This week, I am right up with the zeitgeist and the cool kids, as this post is inspired by a 200-year-old holiday poem.
‘Twas the last Tuesday 2 cents before the holidays when all through the house. Not a creature was stirring, not even a mouse.
That first paragraph was adapted from “A Visit from St. Nicholas”, more commonly known as “The Night Before Christmas”, a 1823 poem that has arguably helped shape the stories of Santa Claus, how we celebrate the holidays, that has continued over the years with its appearance in songs and film.
Commercially, it’s impacted our culture too, as (according to Wikipedia) it has had a massive effect on the history of Christmas gift-giving.
A lot about this time of year revolves around stories, our beliefs, family stories, traditions and the stories we tell ourselves about what makes this time of year special, even whether the story of Die Hard is a Christmas movie. (It is!).
Assuming, of course, you celebrate, if you don’t, you have a different story. ‘Tis the season for stories.
Stories are powerful, and they inspire other stories. The story in this old poem has influenced so much, beyond shopping, but seasonal art, culture, and new stories.
And that’s my point this week, it’s not just that stories are powerful, but what’s powerful is how we tell them, how we interpret them, adapt them and add our own personal experiences and build our own stories.
Everything we pass on as thought leadership, opinion or content marketing is built on top of things we’ve read, experiences we’ve had and what went before. None of what we do as content marketers is original until we add our slant, the sprinkle of our opinion or some anecdote or data that is uniquely ours.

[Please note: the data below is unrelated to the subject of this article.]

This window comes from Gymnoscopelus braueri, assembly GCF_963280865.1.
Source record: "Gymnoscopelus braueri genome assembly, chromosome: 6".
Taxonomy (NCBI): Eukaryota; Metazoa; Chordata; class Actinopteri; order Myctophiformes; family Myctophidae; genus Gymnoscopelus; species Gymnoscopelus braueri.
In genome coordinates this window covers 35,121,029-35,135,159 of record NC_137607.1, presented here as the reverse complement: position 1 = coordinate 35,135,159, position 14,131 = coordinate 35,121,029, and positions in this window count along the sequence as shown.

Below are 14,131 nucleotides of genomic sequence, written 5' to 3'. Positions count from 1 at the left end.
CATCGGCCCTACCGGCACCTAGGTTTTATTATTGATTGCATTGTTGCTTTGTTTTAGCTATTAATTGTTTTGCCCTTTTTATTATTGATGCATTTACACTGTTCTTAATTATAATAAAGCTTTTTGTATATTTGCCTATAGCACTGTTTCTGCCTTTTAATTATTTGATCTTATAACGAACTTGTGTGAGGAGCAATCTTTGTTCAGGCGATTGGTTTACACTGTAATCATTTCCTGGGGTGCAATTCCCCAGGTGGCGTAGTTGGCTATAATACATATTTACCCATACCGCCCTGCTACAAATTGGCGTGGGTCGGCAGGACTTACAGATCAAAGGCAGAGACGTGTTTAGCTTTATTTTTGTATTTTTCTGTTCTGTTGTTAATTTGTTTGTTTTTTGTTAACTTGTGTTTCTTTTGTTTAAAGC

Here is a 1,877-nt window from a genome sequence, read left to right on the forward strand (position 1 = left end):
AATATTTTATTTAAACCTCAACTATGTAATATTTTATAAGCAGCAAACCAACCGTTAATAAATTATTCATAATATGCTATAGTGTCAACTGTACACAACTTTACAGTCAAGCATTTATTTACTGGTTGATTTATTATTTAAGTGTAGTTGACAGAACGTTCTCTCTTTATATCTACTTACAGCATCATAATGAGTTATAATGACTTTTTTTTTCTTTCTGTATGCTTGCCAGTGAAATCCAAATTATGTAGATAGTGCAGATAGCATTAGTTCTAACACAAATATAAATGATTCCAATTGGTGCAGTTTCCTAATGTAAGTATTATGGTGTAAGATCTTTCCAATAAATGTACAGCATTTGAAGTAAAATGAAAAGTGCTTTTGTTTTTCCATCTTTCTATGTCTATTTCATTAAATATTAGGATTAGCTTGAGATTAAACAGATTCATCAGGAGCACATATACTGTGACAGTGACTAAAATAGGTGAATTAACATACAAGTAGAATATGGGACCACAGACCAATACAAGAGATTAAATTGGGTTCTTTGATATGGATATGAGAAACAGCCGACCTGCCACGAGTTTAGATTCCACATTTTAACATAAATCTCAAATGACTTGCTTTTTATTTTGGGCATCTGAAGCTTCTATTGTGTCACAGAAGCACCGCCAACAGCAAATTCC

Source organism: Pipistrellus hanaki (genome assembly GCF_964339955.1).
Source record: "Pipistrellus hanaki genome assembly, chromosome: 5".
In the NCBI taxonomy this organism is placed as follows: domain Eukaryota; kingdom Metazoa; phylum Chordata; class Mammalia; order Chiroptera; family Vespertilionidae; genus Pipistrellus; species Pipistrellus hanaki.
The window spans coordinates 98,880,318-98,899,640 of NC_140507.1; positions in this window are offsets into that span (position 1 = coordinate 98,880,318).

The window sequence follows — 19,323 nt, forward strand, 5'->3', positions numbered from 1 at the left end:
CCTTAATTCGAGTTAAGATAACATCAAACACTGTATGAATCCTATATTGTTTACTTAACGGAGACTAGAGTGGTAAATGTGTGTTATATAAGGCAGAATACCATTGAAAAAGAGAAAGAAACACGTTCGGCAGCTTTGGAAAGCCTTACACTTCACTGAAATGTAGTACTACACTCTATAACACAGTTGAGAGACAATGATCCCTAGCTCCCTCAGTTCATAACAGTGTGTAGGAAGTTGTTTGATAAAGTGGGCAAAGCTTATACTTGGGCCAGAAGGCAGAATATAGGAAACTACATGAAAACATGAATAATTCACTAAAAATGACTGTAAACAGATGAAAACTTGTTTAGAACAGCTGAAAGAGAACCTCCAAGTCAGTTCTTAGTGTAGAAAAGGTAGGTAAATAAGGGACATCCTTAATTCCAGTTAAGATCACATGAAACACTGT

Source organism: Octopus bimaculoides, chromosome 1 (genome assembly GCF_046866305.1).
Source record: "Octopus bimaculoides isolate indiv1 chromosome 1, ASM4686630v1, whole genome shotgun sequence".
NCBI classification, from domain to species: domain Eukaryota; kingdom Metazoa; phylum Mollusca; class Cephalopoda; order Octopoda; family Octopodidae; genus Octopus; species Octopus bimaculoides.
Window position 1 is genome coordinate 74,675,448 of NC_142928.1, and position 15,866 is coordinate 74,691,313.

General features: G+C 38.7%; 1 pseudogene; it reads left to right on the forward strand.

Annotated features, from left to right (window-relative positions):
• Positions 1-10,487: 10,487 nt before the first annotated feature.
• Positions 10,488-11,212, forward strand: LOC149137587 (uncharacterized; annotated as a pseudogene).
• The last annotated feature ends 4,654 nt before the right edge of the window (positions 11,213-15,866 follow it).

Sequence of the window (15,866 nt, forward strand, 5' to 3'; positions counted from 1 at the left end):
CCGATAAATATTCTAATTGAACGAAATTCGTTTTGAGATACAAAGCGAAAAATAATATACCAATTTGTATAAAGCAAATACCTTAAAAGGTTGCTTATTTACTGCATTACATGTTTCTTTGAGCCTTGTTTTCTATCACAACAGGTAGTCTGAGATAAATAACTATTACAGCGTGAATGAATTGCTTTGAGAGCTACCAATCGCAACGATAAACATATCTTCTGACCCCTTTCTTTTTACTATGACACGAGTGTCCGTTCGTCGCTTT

And I can’t be cruising to the close of 2023 without mentioning generative A.I. or “synthetic content”. This is what will differentiate content in 2024, this human bit. This ability to take a story and make it our own.
I’ve spent a lot of time with ChatGPT, and it is jolly good (which is a crushing understatement for this technology), but it can only assemble content from what exists.
I had to be careful there as it’s so easy to say “create content”, but is that what’s really happening? Is it more “assemble” or maybe “synthesize”? Or, as one comment on LinkedIn suggested to me, “plagiarise”.
Anyway, back to my idea for this week, we humans build on stories.
If you read The Night Before Christmas, it mentions Santa, his reindeers and gives plenty of detail on the scene of his visit. But it does not mention the classic image we know today of him wearing red.
Illustrations at the time had him wearing various colors, including red. And you could then argue that Coca-Cola then defined our classic image of Santa in the 1930s through their interpretation of St Nick in their ads featuring this jolly chap wearing red. Since then Santa’s suit is only red (it’s baked into the culture), and a whole new set of stores have been built on that premise.
My point, which I admit is slightly shoehorned into a seasonal story, is that they took the story and added to it, contributing to the holiday culture.
And A.I. could not have done that, as it would only have used the data that went before.
Stories are powerful, and the power will be in how we tell them and the creativity we can uniquely add in a world of AI or not.
‘Tis the season for your story.
Aside from my ongoing argument about my casual writing style and curse words with Grammarly, robots did not write any of this copy, but they did create the image, which was created with NightCafe Studio.
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I’m a 3xCMO, now a marketing strategy advisor and podcast host at Rockstar CMO. Although, I’m not a rock star, but a marketing leader, strategist, content marketer, columnist, speaker, industry watcher, and creator of ART (Awareness, Revenue, and Trust) for the companies I work with. But most of all, I am an enthusiastic tea drinker.
The half-baked thoughts shared on this blog may not reflect those of my employer or clients, and if the topic of this article is interesting or you just want to say hello please get in touch.